Richmond Feby. 20. 1781.
I inclose you a report from Mr. Ross of the Cloathing provided and his prospect of further provision. The procuring Hats or leather Caps still appears desperate, so that unless some substitute can be thought of I know not what will be done. There are no Hats I am told among the Cloathing come from the Northward.
I wrote you that after having called certain numbers from Washington, Montgomery, Botetourt, Henry and Pittsylvania I had called out all the Militia who could be armed of the Counties of Cumberland, Powhatan, Chesterfield, Dinwiddie, Amelia, Lunenburg and Brunswick to oppose Lord Cornwallis; Prince Edward was not called on because we knew them to have actually marched. Mecklenburg, Charlotte and Hallifax were so near the Enemy that we knew they must be in the feild before any Orders could reach them. So far the draught had been no more disturbed than it had been before by Arnold’s invasion, except as to the five Counties of Washington &c. first named. It is not in our power to anticipate the time of draughting in the other Counties as you propose. The law gives certain times for raising Men voluntarily till the expiration of which no draught can take place. For this reason we have wished to avoid as much as possible calling on the Counties north of James River where the draught is as yet undisturbed untill we shall hear that Ld. Cornwallis has actually crossed the Dan, because that Act will decide that he means to penetrate this Country. Nevertheless if you think it advisable we will order Militia to a certain extent to be embodied on the North side of James River; and I shall be obliged to you for your opinion on this subject.
[I find by the inclosed papers which have passed between a Lt. Hare calling himself a Flag, and Capt Turberville that a vessel of the Enemy has come under very suspicious circumstances to Sandy point. What was her errand, to whom addressed, or whether she had passports from any of the Commanding Officers at the Posts in the Neighbourhood of the Enemy, are circumstances on which these papers give me no information: yet they appear material in fixing the real Character of this Vessel. It seems improper that under pretence of being Flags their Vessels should be permitted to penetrate our Rivers to their sources. This matter being within your line, and depending on usages with which you are better acquainted than we are, I wish to remit it altogether to yourself to have done what is right. A communication of what you determine will oblige me, as I am to write to Genl. Nelson on the subject.]1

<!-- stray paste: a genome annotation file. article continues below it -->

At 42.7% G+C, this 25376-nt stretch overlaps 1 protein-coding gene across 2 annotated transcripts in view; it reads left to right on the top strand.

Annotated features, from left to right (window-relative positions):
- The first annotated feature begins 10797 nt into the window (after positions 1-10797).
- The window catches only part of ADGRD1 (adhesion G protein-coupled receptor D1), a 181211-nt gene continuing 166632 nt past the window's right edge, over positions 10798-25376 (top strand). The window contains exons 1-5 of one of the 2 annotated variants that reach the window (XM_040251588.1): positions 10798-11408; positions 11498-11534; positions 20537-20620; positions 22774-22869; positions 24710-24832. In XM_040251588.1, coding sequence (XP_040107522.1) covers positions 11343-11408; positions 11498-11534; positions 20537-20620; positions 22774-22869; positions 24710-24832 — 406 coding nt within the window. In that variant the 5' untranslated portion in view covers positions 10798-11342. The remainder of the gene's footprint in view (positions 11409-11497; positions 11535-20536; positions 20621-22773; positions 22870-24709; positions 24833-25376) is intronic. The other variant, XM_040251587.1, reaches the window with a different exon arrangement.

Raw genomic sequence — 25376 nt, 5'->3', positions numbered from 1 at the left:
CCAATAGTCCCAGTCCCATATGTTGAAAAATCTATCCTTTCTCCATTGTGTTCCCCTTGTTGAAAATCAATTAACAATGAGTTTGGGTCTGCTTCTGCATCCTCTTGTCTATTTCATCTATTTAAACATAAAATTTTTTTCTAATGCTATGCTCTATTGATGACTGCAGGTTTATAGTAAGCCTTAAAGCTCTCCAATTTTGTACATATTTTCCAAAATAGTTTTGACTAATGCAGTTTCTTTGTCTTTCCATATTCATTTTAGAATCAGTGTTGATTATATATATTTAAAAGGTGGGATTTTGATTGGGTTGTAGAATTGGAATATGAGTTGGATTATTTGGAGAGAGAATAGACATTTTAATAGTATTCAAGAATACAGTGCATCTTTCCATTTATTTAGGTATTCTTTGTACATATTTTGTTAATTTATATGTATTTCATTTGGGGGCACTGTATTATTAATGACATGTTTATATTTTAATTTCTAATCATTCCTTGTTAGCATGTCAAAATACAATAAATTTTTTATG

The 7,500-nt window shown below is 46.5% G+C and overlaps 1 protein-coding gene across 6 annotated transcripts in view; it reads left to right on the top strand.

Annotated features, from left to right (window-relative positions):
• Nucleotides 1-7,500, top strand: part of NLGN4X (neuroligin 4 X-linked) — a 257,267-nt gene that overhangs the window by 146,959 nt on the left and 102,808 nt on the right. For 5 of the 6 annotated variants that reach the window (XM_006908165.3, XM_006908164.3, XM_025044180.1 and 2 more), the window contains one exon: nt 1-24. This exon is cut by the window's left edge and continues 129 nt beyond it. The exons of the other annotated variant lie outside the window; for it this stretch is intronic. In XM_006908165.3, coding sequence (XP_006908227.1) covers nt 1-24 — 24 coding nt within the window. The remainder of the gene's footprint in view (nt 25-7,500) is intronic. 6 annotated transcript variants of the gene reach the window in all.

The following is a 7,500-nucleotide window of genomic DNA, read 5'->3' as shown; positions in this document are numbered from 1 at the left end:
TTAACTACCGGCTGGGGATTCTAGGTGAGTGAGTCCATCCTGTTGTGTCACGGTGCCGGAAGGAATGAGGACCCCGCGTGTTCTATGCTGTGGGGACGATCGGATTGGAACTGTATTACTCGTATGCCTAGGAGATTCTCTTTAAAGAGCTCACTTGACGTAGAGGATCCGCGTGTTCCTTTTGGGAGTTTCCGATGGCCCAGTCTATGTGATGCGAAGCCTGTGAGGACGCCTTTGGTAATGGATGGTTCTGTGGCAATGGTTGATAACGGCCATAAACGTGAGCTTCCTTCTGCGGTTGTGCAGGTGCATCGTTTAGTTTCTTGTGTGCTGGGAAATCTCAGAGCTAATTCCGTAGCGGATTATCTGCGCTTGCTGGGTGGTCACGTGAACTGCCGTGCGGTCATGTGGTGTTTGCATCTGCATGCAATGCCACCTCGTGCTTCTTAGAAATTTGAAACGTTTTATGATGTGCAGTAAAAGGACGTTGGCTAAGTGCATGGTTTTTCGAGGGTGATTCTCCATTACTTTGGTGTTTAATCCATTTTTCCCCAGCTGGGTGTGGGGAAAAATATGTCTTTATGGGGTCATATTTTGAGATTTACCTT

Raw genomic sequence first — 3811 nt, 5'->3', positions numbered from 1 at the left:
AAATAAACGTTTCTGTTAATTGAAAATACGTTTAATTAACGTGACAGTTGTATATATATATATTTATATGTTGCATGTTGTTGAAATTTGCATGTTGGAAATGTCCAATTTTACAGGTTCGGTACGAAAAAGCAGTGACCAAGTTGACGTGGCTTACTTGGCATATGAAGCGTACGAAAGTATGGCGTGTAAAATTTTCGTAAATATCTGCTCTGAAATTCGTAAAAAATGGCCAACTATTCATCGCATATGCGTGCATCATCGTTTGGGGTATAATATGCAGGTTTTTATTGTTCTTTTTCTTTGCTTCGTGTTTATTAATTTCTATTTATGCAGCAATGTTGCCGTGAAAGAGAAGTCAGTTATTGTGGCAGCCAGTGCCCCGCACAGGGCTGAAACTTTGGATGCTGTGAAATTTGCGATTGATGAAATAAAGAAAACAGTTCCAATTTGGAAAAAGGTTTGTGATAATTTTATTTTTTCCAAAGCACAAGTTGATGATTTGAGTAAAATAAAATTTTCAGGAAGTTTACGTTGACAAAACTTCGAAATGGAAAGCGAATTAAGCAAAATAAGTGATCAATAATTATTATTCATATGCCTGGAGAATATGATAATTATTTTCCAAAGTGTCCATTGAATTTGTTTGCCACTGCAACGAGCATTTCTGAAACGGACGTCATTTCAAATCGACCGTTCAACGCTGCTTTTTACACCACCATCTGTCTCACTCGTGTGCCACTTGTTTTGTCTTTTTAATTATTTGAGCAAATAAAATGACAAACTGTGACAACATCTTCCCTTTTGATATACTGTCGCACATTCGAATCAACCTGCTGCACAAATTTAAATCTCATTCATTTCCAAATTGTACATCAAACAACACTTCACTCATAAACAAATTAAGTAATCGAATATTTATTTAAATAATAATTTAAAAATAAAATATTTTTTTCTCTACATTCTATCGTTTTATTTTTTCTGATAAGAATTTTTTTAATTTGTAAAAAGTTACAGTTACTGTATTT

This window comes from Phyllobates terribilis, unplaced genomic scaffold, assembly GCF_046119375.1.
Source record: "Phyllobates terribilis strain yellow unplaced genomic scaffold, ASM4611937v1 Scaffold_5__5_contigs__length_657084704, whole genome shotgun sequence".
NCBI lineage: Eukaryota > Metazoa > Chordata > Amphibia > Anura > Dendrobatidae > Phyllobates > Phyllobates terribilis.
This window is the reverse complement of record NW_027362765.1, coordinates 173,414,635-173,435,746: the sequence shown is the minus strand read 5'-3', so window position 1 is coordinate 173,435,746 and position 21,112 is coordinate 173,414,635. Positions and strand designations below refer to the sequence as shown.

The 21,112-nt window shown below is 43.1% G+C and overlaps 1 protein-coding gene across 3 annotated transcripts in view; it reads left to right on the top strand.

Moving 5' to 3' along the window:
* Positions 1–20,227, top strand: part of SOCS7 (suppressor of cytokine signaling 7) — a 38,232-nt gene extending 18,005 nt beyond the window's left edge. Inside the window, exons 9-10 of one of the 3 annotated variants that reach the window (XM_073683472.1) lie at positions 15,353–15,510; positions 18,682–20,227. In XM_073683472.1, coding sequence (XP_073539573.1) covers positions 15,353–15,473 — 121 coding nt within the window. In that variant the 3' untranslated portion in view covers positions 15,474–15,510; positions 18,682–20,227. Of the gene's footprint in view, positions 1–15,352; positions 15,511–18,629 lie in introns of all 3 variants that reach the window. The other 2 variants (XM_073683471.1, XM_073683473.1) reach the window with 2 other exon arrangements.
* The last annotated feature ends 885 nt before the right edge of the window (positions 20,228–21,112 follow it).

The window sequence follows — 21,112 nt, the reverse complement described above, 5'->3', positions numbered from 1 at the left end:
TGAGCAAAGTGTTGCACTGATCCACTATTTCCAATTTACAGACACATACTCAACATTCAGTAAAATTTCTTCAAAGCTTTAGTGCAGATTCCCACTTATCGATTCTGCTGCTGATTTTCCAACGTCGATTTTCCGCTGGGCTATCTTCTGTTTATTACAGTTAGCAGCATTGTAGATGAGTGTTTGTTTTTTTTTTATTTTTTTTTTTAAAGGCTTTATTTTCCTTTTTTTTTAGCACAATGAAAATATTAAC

I also transmit you an extract of Gen. Nelson’s letter on the subject of the French Ships here. I should think with him their cruizing off the Capes attended with safety to them, and great service to the American Cause by intercepting the Communication between New York and Charles Town. But whether at this crisis till Ld. Cornwallis movements are decided the one way or the other, it be not of very great moment to retain Arnold in his present Quarters by the presence of a force sufficient to destroy his Navy if he withdraws from it, I would submit to your better Judgment. On this too I will ask your opinion as Genl. Nelson expects my answer.
I have the honor to be with very great respect Sir Your most obedt humbl Servt,
RC (NHi); in a clerk’s hand, signed by TJ; endorsed. Enclosures not found; one was a return of clothing sent in David Ross’ letter to TJ, 19 Feb.; others were letters exchanged between Hare and Turberville concerning the controversial flag-of-truce vessel (see Turberville to TJ, 15 Feb.); and still another was an extract from Thomas Nelson’s letter to TJ of 19 Feb., q.v. FC (Vi).